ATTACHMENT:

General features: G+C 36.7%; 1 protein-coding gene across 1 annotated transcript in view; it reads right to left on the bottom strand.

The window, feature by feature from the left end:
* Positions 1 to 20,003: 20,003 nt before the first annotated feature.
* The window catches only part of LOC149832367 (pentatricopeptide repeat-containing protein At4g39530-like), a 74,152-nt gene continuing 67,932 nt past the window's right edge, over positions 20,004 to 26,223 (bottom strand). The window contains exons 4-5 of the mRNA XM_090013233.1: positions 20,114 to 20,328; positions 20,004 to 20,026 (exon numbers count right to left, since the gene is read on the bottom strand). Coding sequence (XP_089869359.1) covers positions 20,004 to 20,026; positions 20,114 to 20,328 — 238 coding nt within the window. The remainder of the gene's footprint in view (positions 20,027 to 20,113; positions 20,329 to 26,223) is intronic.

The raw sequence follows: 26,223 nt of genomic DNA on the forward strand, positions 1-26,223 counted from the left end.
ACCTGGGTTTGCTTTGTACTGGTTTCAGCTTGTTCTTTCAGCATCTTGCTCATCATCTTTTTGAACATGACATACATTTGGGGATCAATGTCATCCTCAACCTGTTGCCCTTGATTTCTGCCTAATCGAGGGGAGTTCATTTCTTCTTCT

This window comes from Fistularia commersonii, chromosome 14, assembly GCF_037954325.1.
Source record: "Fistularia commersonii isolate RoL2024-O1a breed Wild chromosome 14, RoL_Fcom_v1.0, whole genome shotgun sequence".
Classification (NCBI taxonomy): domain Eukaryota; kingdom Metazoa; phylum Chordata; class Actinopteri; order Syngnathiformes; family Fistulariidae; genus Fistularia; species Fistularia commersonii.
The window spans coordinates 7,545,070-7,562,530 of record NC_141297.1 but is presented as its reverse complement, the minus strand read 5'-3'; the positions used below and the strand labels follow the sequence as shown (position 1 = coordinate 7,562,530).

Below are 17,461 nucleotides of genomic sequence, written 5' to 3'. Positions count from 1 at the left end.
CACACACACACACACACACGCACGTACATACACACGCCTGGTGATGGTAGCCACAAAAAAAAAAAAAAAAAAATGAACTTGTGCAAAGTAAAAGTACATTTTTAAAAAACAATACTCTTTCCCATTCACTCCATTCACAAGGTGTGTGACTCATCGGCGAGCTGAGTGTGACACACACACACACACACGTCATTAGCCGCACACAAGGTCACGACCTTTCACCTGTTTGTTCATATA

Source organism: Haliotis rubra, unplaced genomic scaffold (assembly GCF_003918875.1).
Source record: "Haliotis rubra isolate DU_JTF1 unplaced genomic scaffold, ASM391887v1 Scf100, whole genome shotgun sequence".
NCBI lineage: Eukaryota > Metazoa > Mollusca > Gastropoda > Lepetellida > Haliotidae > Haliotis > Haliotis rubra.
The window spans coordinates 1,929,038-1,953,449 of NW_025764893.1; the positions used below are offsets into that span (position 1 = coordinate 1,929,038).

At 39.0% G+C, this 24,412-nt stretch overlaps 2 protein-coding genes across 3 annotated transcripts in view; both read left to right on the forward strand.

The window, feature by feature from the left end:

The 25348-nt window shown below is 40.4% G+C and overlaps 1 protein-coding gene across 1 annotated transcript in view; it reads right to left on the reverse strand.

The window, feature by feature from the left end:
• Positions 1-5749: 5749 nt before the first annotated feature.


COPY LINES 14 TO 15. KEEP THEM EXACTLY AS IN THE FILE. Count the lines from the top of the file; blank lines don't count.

Source record: "Haliotis rubra isolate DU_JTF1 unplaced genomic scaffold, ASM391887v1 Scf100, whole genome shotgun sequence".
NCBI lineage: Eukaryota > Metazoa > Mollusca > Gastropoda > Lepetellida > Haliotidae > Haliotis > Haliotis rubra.